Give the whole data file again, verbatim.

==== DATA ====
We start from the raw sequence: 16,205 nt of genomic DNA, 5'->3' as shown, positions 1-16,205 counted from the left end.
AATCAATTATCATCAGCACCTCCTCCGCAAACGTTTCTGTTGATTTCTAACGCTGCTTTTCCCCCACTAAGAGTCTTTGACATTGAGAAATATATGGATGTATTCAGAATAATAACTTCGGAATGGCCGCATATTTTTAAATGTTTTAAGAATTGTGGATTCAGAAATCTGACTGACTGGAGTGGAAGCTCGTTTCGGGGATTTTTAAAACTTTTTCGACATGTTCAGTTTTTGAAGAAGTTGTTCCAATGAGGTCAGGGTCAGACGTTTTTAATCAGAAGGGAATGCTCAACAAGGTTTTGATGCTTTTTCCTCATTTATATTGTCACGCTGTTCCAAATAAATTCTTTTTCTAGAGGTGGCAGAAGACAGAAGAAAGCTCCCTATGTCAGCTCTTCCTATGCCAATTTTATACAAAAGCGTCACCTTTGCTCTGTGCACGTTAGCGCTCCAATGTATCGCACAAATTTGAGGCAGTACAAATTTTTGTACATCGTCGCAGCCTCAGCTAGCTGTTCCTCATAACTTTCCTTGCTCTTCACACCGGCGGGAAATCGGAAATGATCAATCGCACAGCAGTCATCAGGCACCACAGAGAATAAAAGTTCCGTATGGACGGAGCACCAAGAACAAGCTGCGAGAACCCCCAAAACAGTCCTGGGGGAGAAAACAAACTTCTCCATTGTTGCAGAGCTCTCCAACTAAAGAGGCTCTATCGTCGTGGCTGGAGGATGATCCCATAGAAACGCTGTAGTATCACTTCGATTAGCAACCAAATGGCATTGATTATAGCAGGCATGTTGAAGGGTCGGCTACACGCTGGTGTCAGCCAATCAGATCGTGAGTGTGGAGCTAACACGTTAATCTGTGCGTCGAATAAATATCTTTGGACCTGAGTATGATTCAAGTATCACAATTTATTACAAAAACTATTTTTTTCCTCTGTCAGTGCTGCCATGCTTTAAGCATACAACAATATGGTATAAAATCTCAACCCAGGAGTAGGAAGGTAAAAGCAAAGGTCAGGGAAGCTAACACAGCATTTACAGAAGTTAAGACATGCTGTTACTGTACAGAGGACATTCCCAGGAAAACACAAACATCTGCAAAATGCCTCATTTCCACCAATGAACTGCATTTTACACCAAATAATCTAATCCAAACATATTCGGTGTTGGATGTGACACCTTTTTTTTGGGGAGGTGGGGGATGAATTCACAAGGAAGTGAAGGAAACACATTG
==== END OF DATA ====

We start from the raw sequence: 16,205 nt of genomic DNA, 5'->3' as shown, positions 1-16,205 counted from the left end.
AATCAATTATCATCAGCACCTCCTCCGCAAACGTTTCTGTTGATTTCTAACGCTGCTTTTCCCCCACTAAGAGTCTTTGACATTGAGAAATATATGGATGTATTCAGAATAATAACTTCGGAATGGCCGCATATTTTTAAATGTTTTAAGAATTGTGGATTCAGAAATCTGACTGACTGGAGTGGAAGCTCGTTTCGGGGATTTTTAAAACTTTTTCGACATGTTCAGTTTTTGAAGAAGTTGTTCCAATGAGGTCAGGGTCAGACGTTTTTAATCAGAAGGGAATGCTCAACAAGGTTTTGATGCTTTTTCCTCATTTATATTGTCACGCTGTTCCAAATAAATTCTTTTTCTAGAGGTGGCAGAAGACAGAAGAAAGCTCCCTATGTCAGCTCTTCCTATGCCAATTTTATACAAAAGCGTCACCTTTGCTCTGTGCACGTTAGCGCTCCAATGTATCGCACAAATTTGAGGCAGTACAAATTTTTGTACATCGTCGCAGCCTCAGCTAGCTGTTCCTCATAACTTTCCTTGCTCTTCACACCGGCGGGAAATCGGAAATGATCAATCGCACAGCAGTCATCAGGCACCACAGAGAATAAAAGTTCCGTATGGACGGAGCACCAAGAACAAGCTGCGAGAACCCCCAAAACAGTCCTGGGGGAGAAAACAAACTTCTCCATTGTTGCAGAGCTCTCCAACTAAAGAGGCTCTATCGTCGTGGCTGGAGGATGATCCCATAGAAACGCTGTAGTATCACTTCGATTAGCAACCAAATGGCATTGATTATAGCAGGCATGTTGAAGGGTCGGCTACACGCTGGTGTCAGCCAATCAGATCGTGAGTGTGGAGCTAACACGTTAATCTGTGCGTCGAATAAATATCTTTGGACCTGAGTATGATTCAAGTATCACAATTTATTACAAAAACTATTTTTTTCCTCTGTCAGTGCTGCCATGCTTTAAGCATACAACAATATGGTATAAAATCTCAACCCAGGAGTAGGAAGGTAAAAGCAAAGGTCAGGGAAGCTAACACAGCATTTACAGAAGTTAAGACATGCTGTTACTGTACAGAGGACATTCCCAGGAAAACACAAACATCTGCAAAATGCCTCATTTCCACCAATGAACTGCATTTTACACCAAATAATCTAATCCAAACATATTCGGTGTTGGATGTGACACCTTTTTTTTGGGGAGGTGGGGGATGAATTCACAAGGAAGTGAAGGAAACACATTG